I've been playing with my new Zoom F6, and given that I can't go outdoors during this lockdown, that means a lot of button pushing and recording the fridge.

I'm certainly not going to do a full review of the F6, and other people have published some good information on it. But I thought it might be worth sharing my thoughts, particularly on some aspects of the F6 that I haven't seen talked about online.

The Zoom F6.

General Thoughts

It's built like a tank. I'm sure you could drive a car over it with no harm beyond scratches (I'm not going to try it though). I got the impression from some reviews that the knobs are a bit wobbly; it's true that they are probably the most vulnerable feature on here, not surprisingly, but they're nowhere near as loose as I worried they might be. In fact they generally feel perfectly fine.

It's tiny. Really tiny. Which is obviously great for carrying it around; but it does make the front panel very cramped. The knobs are very close together, and the menu is controlled through 4 tiny buttons in between the knobs and the display. At least the display is a pretty decent size, given the overall size of the device. But personally I would have liked the same device in a larger case, with more space to get your fingers round the knobs, a selector knob for the menus, and maybe even a headphone volume on the front panel. Still, it works fine, and the portability is awesome.

No consumer-style (3.5mm, plug-in-power) input. A lot of XLR-based recorders have one of these, but not the F6. No loss for me, though, as I pretty much just use XLRs. And no built-in mics, but with this form factor, that's probably as well.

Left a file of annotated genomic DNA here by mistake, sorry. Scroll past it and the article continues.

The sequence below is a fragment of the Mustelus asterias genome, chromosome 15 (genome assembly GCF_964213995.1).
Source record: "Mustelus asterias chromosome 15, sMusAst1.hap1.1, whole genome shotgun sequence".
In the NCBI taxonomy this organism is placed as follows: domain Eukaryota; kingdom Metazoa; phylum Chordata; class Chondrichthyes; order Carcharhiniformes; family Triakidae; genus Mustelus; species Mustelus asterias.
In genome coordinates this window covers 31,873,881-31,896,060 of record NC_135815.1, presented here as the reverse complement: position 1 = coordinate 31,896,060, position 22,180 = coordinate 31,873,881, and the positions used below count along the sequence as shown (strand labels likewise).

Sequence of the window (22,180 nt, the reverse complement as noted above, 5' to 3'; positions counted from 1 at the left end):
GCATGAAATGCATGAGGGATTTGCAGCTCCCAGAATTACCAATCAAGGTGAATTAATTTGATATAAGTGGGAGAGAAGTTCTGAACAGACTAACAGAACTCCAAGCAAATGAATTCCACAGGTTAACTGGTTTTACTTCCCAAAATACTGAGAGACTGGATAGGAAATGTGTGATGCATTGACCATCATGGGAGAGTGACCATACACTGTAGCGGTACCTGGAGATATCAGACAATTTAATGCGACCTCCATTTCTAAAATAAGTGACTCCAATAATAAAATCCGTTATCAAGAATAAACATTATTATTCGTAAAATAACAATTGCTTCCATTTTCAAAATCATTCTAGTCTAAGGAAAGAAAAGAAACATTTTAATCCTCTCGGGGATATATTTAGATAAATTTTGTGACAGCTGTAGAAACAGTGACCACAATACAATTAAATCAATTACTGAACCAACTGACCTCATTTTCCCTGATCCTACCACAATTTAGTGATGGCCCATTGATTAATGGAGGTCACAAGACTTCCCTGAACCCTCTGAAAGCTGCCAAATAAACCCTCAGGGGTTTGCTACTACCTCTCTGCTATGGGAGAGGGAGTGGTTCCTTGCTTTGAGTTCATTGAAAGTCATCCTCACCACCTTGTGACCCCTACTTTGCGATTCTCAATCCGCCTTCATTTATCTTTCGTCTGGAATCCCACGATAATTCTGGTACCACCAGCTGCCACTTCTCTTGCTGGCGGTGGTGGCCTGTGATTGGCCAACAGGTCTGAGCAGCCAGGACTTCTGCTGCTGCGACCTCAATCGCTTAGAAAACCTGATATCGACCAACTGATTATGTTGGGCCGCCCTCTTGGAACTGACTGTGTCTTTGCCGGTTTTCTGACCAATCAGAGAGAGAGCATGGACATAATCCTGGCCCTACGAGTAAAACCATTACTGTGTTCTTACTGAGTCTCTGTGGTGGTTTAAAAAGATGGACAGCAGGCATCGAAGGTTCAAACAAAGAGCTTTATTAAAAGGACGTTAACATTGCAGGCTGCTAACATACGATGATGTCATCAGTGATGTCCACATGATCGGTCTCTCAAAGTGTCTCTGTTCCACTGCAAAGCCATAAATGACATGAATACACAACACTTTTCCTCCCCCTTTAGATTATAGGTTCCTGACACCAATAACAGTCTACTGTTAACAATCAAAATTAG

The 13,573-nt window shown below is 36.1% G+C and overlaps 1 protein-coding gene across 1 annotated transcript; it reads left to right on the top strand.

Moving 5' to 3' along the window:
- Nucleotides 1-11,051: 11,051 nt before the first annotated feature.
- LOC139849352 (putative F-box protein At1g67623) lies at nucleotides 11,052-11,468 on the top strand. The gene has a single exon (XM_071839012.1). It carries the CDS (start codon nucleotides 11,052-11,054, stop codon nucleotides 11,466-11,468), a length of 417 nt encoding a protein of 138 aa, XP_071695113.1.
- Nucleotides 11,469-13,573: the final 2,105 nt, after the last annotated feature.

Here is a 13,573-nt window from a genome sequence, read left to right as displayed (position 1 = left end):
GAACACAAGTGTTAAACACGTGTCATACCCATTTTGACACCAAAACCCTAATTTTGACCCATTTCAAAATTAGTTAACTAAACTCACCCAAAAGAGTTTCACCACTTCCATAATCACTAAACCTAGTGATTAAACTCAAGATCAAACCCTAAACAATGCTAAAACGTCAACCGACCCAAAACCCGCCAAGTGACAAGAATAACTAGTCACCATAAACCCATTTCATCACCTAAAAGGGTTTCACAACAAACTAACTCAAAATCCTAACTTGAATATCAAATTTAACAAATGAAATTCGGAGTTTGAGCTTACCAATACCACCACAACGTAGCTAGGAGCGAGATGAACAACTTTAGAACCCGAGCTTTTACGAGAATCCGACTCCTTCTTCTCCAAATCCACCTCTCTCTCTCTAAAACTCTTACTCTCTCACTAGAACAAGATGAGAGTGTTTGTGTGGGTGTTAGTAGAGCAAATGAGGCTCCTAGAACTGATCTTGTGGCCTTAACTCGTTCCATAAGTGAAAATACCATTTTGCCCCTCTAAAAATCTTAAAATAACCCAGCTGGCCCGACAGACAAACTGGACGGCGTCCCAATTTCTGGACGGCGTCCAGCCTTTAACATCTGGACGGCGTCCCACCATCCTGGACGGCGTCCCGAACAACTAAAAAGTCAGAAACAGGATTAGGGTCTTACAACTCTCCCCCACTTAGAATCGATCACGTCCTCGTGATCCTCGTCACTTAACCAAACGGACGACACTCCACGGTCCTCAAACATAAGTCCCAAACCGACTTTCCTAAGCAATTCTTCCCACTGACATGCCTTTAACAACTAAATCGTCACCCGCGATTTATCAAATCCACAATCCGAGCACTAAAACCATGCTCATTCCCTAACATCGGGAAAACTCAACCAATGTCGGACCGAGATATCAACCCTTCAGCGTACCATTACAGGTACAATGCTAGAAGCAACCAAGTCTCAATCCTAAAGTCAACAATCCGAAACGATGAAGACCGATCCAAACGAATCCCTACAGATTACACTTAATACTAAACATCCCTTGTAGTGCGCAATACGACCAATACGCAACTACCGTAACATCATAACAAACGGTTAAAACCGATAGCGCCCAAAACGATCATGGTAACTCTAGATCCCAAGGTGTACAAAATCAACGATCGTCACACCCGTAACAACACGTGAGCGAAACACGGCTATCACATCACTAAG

The SD card slot is under the L-series battery mount; maybe a little bit of a pain, if you use L-series batteries, but not really for me — I have a 64GB card which has way more capacity than I'll ever need, so I'm not really getting at the card slot in the field. More of a pain is that the card doesn't come out very far when you pop it, so you need to get your fingernails around it to pull it out. But you can always access it via USB.

The menus are crammed full of stuff; I wonder if they could have simplified them a bit (or a lot), but I guess everything in there is useful to someone. One issue is that turning phantom power on or off for inputs is awkward, if that's something you do a lot. But overall they're sensibly organised, and each menu page fits on the screen without scrolling, which is very nice.


Some specific topics are big enough to be worth their own pages:

Firmware Updates

Just a little clarification on firmware updates, since the manual (page 185) is a little unclear. When you download an update from their web site, this will be a ZIP file (at least at the time of writing). Unpack this file, and you should find a PDF file containing the release notes, and a file called F6SYSTEM.BIN. Your computer might not show the .BIN part of the name.

It's this last file, the F6SYSTEM.BIN, that you copy to the root folder of the SD card — not the ZIP file. Just drop it on to the top level of the card, not inside any other folder. Don't modify it, or rename it, or whatever; then go ahead with the update process. It should take a few minutes.

And that should be it. You can remove the F6SYSTEM.BIN file from the SD card once the machine has rebooted, or just reformat the card.

More Pictures

The rear view, showing the L-Series battery slot.

The front panel.

The card slot, which is behind the L-Series battery slot.